Adventure activities are on the cards for most travellers to Livingstone, starting from the most daring: the 111-metre bungee-jump into Batoka Gorge off Victoria Falls Bridge, which connects Zimbabwe and Zambia. Regarded as one of the best bungee jumps in the world, you’ll be guaranteed spectacular views and a huge shot of adrenaline. Slightly less terrifying is the bridge swing: jump feet first – rather than dive upside down – into an 80-metre freefall and the Flying Fox, a jump across the chasm of the gorge on a cable slide. For the same spectacular views but without the adrenaline injection, a great alternative is to traverse the walkways under the bridge while strapped into a safety harness. Slide down the gorge without turning into a human pendulum when you go abseiling more than 50 metres down a rope. A wonderful way of spotting wildlife and birds and taking in the beautiful scenery of the area is on a horse ride along the Zambezi River. Head out for a few hours or an overnight ride through teak forests, where you’ll camp on the banks of the river. In terms of river activities, there’s the most extreme white-water rafting the Zambezi’s huge rapids on a heart-pumping adventure and jet boating – or the less strenuous – drifting on the Livingstone Float, canoeing safaris, and sipping cocktails on relaxing river cruises at sunset. Anglers should definitely sign up for a fishing excursion around islands upstream from the falls where the goal is the world’s most exciting freshwater fighting fish: the toothy tiger fish.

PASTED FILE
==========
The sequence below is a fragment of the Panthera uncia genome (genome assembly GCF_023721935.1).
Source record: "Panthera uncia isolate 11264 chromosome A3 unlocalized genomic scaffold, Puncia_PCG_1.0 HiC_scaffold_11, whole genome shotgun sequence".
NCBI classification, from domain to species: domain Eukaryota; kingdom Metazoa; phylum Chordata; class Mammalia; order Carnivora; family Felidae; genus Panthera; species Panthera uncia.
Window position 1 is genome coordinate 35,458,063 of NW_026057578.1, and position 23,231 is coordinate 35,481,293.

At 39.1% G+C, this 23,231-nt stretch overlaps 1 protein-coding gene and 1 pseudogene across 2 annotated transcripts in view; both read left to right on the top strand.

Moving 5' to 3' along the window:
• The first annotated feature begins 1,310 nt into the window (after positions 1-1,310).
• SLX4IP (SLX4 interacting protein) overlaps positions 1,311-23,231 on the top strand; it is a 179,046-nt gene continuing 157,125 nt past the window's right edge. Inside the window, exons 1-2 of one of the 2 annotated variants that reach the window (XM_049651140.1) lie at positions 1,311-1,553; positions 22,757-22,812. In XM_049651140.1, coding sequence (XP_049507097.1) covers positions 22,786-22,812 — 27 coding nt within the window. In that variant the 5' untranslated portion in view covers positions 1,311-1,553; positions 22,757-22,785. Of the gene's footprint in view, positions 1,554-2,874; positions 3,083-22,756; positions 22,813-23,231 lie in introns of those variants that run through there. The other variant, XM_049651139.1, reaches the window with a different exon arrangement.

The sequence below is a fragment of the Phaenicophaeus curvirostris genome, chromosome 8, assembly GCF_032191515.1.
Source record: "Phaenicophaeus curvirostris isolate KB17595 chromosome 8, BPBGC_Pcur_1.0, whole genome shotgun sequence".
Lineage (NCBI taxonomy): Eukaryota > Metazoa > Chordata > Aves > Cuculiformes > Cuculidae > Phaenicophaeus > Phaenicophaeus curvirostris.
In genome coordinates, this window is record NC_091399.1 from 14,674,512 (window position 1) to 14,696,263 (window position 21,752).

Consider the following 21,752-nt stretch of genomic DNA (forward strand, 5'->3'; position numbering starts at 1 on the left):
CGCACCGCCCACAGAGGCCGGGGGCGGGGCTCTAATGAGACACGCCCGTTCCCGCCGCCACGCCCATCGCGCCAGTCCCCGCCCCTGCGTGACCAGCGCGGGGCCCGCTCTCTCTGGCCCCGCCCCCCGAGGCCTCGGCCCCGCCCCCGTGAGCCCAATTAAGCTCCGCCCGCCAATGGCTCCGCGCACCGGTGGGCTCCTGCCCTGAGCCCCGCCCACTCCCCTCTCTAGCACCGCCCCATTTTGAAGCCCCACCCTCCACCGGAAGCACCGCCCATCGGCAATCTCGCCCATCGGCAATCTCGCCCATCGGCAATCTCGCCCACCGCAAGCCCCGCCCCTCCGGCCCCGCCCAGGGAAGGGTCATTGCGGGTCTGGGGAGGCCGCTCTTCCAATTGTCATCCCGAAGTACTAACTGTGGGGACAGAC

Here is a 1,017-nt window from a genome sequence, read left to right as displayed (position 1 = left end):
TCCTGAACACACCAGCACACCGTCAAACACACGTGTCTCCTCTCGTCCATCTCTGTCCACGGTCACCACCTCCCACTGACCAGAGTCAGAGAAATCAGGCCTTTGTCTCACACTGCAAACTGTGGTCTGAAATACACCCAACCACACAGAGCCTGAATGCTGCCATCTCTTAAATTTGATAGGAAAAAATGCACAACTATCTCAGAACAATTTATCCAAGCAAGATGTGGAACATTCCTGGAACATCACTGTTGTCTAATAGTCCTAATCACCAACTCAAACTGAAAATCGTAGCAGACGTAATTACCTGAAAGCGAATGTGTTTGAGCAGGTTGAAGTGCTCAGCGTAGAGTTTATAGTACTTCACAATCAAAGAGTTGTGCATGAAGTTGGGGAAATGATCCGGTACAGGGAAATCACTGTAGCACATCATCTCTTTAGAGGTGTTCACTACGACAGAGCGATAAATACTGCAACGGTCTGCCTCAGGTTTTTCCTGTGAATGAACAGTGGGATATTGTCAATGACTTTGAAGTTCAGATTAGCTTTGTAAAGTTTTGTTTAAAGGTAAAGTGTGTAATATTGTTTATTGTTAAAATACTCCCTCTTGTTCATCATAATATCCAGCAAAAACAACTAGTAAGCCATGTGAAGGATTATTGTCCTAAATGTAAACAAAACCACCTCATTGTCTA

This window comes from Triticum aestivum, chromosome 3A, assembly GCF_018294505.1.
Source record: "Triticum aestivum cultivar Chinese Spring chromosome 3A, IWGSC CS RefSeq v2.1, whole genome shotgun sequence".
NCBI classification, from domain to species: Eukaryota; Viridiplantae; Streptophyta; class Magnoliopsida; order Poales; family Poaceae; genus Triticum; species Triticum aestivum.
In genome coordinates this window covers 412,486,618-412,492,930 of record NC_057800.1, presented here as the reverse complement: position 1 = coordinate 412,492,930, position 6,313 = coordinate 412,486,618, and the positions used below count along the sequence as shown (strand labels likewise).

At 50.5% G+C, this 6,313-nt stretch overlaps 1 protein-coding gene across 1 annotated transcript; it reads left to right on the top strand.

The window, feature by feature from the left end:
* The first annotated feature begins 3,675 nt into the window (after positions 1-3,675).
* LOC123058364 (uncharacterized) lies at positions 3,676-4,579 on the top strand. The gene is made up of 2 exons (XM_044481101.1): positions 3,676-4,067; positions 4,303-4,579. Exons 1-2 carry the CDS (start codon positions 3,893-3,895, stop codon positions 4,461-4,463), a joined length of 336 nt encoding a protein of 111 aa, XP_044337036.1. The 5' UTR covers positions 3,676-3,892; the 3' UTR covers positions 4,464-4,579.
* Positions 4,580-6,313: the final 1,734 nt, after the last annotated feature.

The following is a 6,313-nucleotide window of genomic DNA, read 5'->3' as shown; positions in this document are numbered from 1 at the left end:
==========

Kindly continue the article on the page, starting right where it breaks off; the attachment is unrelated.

Gorge swings in Batoka Gorge are not for the faint at heart

A memorable and romantic experience not to be missed is the five-course dinner onboard a 1920s steam train, which traces a slow journey along the Zambezi River through Mosi-oa-Tunya National Park at sunset. You’ll have the chance to spot wildlife while sipping on wine before the train stops for the dinner and then turns back to Livingstone. If you’re after spectacular views, then there’s another steam train journey you can do, from Livingstone to the Victoria Falls Bridge where the panoramas of the dramatic gorge are beyond photogenic.